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I do a variety of things in addition to writing sermons and bulletin articles, answering questions by phone or email, going to Board and Committee meetings, teaching religious school classes, leading study groups, and visiting members of the congregation. Here are some of my additional activities of the past month:

  • • I am one of the co-founders of the Coalition for Small Conservative Congregations (CSCC) and one of the planners of the Rabbinic conference sponsored by the CSCC. I have been working on our 3rd annual conference, taking place in Chicago June 2-4.
  • • The weekly Torah study group that has been meeting for about 15 years (for the last 10, at Schuler Books and Music on 28th St.) will shift focus this fall to begin reading a chapter a week from the classical prophets. I have been researching books and commentaries on Isaiah.

Divre Harav/Words from the Rabbi – November, 2011

I have been serving on a committee overseeing a city-wide project beginning this fall and continuing into next year called “2012: The Year of Interfaith Understanding.” I spoke about the personal and communal benefits of interfaith dialogue on Yom Kippur, referencing this project and suggesting that you take on the obligation during 2012 to read at least one serious book about a religion other than Judaism; and then read or research the questions that come up to find out how Judaism answers the same questions.  Over the course of the next year, I will have other suggestions and opportunities for participating in interfaith dialogue, learning, and worship.  One such suggestion is to participate in the annual Interfaith Thanksgiving service, this year to be held at 7:00 p.m. on Monday, November 21.  As of the deadline for the bulletin, the location had not yet been confirmed (watch your eVoice or Shabbat announcement page or call the office for location information).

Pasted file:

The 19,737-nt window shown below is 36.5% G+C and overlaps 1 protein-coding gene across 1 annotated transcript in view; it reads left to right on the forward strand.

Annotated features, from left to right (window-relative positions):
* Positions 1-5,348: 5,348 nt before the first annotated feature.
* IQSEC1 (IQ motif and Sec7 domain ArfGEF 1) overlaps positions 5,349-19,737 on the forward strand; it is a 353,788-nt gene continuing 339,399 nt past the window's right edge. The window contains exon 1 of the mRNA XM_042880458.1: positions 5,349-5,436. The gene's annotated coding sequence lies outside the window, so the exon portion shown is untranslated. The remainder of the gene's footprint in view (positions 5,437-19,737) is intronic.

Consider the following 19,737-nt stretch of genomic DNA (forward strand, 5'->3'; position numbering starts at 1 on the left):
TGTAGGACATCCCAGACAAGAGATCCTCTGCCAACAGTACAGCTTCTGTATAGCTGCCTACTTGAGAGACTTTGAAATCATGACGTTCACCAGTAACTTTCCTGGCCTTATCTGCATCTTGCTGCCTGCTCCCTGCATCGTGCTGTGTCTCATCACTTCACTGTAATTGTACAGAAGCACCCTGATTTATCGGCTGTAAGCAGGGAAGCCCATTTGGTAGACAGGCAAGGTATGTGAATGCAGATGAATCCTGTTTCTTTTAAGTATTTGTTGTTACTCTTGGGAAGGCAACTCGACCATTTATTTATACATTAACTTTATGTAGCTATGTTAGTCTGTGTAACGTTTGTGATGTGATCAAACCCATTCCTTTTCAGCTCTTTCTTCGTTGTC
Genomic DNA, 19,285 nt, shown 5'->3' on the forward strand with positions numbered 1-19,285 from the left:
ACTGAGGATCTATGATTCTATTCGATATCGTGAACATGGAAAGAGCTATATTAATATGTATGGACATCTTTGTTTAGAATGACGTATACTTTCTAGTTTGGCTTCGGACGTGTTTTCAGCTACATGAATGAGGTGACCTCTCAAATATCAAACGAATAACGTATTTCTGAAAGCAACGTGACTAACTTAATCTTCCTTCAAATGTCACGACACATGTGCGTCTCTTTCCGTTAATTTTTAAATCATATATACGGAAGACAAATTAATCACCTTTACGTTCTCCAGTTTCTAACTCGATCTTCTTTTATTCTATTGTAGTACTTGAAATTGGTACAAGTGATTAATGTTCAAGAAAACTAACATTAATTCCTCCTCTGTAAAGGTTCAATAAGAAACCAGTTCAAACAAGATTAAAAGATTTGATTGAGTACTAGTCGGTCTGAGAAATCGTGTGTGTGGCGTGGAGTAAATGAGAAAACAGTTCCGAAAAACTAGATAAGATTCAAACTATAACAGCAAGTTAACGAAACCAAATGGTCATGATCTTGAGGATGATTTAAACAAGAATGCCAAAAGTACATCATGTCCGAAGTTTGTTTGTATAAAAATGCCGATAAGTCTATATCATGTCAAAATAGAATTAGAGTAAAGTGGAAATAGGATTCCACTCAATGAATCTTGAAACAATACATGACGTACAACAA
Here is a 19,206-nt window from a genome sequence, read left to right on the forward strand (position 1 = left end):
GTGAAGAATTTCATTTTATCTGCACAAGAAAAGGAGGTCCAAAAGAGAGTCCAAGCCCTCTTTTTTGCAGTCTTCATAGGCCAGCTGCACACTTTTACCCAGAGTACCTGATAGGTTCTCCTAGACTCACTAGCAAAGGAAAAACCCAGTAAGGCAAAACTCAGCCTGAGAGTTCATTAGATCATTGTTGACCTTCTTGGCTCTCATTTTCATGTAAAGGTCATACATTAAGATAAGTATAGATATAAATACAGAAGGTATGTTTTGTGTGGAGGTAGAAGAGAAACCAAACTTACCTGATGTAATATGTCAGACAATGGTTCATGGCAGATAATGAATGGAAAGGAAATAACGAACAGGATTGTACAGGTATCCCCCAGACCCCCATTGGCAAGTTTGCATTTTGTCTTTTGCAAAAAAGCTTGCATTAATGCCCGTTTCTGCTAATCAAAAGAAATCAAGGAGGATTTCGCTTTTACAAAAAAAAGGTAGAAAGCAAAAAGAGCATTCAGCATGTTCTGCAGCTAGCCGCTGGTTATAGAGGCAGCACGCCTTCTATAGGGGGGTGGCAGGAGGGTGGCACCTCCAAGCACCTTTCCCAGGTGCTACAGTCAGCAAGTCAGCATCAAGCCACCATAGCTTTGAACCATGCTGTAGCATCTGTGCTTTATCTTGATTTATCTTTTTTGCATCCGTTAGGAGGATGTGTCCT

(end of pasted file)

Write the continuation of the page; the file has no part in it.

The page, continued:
Of all the American holidays, Thanksgiving is the most Jewish, and also the most explicitly religious. It has obvious roots in the Biblical festival of Sukkot; in addition, there is an offering mentioned three times in Leviticus called the todah, or Thanksgiving, offering. The religious attitude of thanksgiving is deeply rooted in the Hebrew Scriptures. How fitting that in our country, Thanksgiving has become a time for members of different faith traditions to come together and give thanks.  The city-wide Interfaith Thanksgiving service has become a meeting point for Jews, Catholics, Quakers, Protestants of various denominations, Bahai, Muslims, Buddhists, Hindu, Native American, and non-theists to meet, share texts and teaching on gratitude, and appreciate each other’s musical offerings.

If you are a regular participant in this service, I am grateful for your presence.  If you have never come to the service, I ask you to give it a try.  I think you’ll enjoy it, and by your very presence you will be making an important statement about the importance of the inclusion of all faith groups in the religious landscape of West Michigan.